Some popular apps on your Android phone may be actively listening to you, monitoring your habits and even secretly taking screenshots of your activity and sending them to third parties, a new study has found.
Some popular apps on your Android phone may be actively listening to you, monitoring your habits and even secretly taking screenshots of your activity and sending them to third parties, a new study has found. These screenshots and videos of your activity on the screen could include usernames, passwords, credit card numbers, and other important personal information, the researchers said.
“We found that every app has the ability to record your screen and anything you type,” said David Choffnes, a Professor at Boston’s Northeastern University. The findings will be presented at the Privacy Enhancing Technology Symposium Conference in Barcelona.
For the study, the team analysed more than 17,000 of the most popular apps on the Android operating system, using an automated test programme written by the students. In all, 9,000 of the 17,000 apps showed the potential to take screenshots.
“There were no audio leaks at all. Not a single app activated the microphone,” said Christo Wilson, Professor at the varsity. “Then we started seeing things we didn’t expect. Apps were automatically taking screenshots of themselves and sending them to third parties.”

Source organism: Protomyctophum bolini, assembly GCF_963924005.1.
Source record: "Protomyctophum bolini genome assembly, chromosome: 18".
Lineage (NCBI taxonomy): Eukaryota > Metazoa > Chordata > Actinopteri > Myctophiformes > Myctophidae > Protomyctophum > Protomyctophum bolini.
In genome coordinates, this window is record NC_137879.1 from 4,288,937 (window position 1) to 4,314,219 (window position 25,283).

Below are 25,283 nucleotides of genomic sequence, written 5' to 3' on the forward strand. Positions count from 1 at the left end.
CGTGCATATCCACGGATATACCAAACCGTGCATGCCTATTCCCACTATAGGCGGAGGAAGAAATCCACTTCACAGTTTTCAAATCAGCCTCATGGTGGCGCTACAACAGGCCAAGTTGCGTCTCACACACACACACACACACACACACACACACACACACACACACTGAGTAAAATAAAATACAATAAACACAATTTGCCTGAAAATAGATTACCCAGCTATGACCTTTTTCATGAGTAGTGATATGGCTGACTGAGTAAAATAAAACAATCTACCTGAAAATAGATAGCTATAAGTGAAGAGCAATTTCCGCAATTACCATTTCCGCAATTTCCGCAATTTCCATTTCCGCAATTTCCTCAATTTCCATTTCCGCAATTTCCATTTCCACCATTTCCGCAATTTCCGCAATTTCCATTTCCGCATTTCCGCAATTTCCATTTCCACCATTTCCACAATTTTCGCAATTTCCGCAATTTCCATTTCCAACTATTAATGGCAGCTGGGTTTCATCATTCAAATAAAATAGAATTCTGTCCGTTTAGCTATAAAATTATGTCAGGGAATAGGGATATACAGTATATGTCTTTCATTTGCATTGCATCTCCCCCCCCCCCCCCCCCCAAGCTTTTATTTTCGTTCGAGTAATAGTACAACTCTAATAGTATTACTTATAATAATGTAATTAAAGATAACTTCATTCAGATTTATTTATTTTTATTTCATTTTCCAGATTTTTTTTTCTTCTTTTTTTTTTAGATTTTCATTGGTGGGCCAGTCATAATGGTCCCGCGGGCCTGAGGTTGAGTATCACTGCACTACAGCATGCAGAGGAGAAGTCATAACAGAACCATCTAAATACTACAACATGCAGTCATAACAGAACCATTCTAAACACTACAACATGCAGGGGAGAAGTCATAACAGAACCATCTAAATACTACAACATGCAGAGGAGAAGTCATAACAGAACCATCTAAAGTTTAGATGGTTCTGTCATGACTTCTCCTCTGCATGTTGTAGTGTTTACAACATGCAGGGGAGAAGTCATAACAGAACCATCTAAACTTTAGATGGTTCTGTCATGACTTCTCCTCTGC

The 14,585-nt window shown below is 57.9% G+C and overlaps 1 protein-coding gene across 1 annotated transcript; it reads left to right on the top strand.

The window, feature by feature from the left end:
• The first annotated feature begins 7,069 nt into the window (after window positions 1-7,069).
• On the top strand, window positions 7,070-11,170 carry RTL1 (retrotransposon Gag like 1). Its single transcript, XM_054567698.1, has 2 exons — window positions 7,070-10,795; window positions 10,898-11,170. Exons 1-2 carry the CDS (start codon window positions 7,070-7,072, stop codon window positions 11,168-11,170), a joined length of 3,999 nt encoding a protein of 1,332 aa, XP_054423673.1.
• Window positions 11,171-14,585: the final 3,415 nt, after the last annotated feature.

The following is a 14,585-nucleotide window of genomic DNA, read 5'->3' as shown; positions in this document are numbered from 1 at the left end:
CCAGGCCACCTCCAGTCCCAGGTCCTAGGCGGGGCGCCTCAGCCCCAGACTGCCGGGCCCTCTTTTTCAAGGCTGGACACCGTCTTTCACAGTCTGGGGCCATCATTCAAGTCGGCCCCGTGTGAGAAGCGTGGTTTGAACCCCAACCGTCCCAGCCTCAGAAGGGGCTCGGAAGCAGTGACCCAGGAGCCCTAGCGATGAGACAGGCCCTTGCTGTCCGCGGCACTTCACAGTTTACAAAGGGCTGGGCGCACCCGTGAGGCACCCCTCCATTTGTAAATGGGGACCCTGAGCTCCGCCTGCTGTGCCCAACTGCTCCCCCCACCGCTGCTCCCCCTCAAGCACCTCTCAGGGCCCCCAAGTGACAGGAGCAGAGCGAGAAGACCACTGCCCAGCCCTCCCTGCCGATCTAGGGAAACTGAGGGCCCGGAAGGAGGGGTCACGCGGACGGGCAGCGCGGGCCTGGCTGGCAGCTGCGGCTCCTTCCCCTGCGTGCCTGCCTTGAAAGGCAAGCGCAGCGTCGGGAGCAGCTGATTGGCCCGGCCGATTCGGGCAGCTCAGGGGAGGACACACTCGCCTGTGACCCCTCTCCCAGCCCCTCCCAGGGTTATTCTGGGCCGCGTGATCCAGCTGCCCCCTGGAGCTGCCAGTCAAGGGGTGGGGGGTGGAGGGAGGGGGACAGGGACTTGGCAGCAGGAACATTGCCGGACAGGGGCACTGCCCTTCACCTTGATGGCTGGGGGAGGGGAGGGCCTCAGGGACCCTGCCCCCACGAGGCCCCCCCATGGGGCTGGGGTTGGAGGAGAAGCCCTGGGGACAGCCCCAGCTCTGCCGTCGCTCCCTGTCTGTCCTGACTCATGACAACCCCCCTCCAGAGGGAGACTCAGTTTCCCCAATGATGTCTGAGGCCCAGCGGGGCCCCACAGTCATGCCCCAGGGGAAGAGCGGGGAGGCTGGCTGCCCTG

Although these privacy breaches appeared to be benign, they emphasised how easily a phone’s privacy window could be exploited for profit. “This opening will almost certainly be used for malicious purposes. It’s simple to install and collect this information. And what’s most disturbing is that this occurs with no notification to or permission by users,” Wilson noted.
Although the study was conducted on Android phones, there is no reason to believe that other phone operating systems would be less vulnerable, the researchers said. Another study, published in Headache: The Journal of Head and Face Pain, found that apps developed to help people track their migraine pain often share information with third parties, posing privacy risks partly because there are few legal protections against the sale or disclosure of data from medical apps to third parties.
“In 2018, it is estimated that nearly half of 3.4 billion smartphone users will use health related apps, and currently, there are a wide range of apps on the market for various neurologic and pain conditions,” said lead author Mia Minen, from the New York University Langone Medical Center in the US.
“We think our study may have widespread implications for people suffering from various chronic conditions,” Minen added.